By DEBRA J. SAUNDERS
I am the opposite of a foodie. My favorite green vegetable is the pea — fresh or frozen. My second favorite is celery. I like iceberg lettuce. At restaurants, I have been known to look longingly at the children’s menu.
When President George H. W. Bush admitted he did not like broccoli, I felt as one with him. When the Reagan administration declared ketchup to be a vegetable, I knew it was true. I don’t eat ketchup.
I am not proud of my eating habits. In high school, my black studies class went to an African restaurant. As our teacher noted for the rest of the year, when they put the food on the table and the foreign smells hit my nose, my face turned green.You can’t make yourself like what your body wants to reject.
I love to travel and hate to eat most foods that fall outside three basic food groups—pizza, pasta and potatoes. On my first trip to Paris, I thought I’d be fine. I speak French. Boeuf, jambon, poulet (beef, ham, chicken). Then I discovered a restaurant that was serving cochon (pig) actually was serving pig snout.
My husband, Wesley, loves to joke about our first night in Paris. We ate Italian. Oslo, first night: Italian. Sydney, first night: Italian. The United Kingdom? I don’t go for canned peas. The old standard pub fare gave me heartburn, and I don’t do tandoori.
I have expanded my horizons somewhat—impala stew in South Africa, elk sausage in Montana, something else—not kangaroo—in Australia.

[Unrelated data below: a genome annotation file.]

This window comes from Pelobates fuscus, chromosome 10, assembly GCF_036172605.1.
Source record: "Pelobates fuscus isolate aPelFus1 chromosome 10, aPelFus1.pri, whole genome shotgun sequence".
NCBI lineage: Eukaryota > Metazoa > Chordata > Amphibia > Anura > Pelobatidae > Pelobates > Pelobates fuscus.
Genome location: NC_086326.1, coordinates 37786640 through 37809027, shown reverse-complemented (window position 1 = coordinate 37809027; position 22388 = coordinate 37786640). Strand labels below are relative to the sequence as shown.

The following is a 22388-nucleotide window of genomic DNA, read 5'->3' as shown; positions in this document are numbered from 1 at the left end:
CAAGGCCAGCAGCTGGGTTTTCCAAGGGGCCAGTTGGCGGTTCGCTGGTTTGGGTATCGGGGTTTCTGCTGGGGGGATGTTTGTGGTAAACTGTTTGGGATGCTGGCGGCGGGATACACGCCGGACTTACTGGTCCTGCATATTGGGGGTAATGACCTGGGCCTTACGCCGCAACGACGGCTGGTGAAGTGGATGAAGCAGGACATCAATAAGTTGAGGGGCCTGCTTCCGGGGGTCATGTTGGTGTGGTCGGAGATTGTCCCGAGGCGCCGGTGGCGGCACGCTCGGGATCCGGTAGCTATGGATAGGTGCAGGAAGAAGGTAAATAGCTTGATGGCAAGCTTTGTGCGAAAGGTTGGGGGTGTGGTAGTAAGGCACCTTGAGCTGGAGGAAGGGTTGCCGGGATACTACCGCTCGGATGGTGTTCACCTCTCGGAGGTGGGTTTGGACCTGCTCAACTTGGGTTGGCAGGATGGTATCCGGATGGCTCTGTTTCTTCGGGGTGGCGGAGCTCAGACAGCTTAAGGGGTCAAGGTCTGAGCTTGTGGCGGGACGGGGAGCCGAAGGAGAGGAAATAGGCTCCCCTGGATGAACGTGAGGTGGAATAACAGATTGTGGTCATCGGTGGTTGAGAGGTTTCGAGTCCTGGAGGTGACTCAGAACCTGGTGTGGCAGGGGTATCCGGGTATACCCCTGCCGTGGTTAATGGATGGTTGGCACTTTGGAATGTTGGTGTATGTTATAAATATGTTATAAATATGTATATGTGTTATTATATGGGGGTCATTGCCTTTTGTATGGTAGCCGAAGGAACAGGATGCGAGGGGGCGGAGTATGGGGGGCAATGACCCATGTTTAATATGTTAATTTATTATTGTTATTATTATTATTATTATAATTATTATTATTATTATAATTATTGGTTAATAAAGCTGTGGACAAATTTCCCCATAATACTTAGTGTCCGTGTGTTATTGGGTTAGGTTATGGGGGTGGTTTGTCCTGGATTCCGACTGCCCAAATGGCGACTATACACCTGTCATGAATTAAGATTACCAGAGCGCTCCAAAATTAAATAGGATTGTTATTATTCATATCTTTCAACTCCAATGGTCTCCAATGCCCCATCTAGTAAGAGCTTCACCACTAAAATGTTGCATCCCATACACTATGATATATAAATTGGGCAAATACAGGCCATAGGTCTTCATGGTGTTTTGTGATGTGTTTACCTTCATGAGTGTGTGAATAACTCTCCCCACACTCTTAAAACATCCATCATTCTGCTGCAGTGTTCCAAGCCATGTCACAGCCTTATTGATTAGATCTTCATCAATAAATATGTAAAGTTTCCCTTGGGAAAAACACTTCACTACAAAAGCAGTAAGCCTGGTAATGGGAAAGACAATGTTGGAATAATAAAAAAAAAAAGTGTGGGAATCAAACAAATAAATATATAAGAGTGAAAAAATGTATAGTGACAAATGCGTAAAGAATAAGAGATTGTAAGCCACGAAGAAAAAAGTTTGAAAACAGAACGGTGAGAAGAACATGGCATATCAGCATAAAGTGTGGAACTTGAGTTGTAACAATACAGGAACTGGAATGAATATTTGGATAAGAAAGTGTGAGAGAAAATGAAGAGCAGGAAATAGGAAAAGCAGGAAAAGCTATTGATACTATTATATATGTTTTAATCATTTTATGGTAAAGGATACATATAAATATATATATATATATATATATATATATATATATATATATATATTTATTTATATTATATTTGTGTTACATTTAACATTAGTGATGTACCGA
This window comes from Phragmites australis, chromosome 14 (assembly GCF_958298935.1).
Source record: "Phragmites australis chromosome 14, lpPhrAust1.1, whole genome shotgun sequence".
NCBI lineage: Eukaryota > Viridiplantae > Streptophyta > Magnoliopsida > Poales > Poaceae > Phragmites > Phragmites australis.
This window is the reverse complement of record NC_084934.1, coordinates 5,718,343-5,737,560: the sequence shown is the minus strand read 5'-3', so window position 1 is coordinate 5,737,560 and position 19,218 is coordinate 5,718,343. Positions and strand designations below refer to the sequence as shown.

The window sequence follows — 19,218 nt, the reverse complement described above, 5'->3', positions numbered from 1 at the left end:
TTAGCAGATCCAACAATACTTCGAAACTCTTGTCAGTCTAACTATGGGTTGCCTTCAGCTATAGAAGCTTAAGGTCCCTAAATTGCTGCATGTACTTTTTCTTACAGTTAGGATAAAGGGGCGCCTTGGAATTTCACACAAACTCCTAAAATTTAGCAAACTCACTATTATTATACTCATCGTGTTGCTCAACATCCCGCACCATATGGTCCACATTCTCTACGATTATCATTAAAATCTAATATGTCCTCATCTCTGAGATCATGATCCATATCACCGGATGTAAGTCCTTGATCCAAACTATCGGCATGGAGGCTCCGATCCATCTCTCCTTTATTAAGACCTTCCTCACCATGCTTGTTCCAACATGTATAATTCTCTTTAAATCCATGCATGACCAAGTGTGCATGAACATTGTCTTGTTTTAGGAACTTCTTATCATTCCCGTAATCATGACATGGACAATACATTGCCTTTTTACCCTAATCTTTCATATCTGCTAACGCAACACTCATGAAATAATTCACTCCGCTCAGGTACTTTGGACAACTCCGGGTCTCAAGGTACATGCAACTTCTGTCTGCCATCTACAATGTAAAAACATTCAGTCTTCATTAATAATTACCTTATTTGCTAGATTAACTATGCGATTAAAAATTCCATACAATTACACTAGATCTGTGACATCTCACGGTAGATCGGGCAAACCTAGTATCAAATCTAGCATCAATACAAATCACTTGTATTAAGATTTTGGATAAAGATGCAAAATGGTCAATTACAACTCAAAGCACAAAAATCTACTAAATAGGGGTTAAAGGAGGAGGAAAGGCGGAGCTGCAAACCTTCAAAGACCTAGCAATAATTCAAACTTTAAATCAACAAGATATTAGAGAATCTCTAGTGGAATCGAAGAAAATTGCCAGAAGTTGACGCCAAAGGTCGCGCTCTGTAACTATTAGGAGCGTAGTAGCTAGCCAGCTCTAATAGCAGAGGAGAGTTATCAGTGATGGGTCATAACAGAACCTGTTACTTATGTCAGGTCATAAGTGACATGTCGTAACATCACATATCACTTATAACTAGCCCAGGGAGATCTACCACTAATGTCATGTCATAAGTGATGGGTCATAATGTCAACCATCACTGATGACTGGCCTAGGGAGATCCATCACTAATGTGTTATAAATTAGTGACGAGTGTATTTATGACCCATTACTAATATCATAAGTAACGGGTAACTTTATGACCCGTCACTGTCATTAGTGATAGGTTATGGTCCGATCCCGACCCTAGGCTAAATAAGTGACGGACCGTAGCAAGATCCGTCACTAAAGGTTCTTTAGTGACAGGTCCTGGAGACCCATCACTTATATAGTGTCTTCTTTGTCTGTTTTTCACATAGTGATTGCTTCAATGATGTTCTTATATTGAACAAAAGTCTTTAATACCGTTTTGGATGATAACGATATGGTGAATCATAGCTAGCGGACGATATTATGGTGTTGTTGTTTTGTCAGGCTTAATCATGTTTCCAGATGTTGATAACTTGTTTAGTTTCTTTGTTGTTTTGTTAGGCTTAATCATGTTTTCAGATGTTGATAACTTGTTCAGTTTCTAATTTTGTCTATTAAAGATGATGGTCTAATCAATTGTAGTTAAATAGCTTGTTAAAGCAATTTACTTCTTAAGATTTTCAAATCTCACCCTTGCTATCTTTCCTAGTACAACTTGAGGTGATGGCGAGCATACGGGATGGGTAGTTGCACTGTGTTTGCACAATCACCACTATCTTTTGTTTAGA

I rarely eat junk food. I grow my own tomatoes. And oddly, I can cook. Wesley wonders how it is that someone who doesn’t eat eggs can make the best scrambled eggs. Last year, my penne Bolognese earned the ultimate praise: Carla’s husband, Roland, thought she had made it.
I won’t say that it’s all bad. Friends’ dogs, at least, are always happy to see me when I’ve been invited to sup.
I go to some great San Francisco restaurants that serve fine food that my friends who aren’t palate-challenged can enjoy. That said, nothing instills terror in me as much an invitation to a new chichi restaurant. The fancier the menu, the fussier I become.
In this town, you can speak a few languages and still not understand what’s on the menu. Waiters sometimes give you too much information. A friend was ready to order rabbit — until he heard so many details on how the lapin was raised that he felt he could name it.
Logic might tell you that the richer a society is, the choicer its cuts. Au contraire, the pricier the Ess Eff eatery, the hotter its rage for organs and innards. The foodies’ holy trinity: offal, belly and feet. On the veggie front, try “stinging nettles.” When there isn’t too much information, there are too many ingredients—like a vegetable side with duck fat, chili and mint.
In this feast of a town, you can be a vegan, on a no-carb diet or gluten-intolerant, and you get respect. On Thanksgiving, I give thanks for the one day we picky eaters get any respect with our turkey, mashed potatoes and gravy.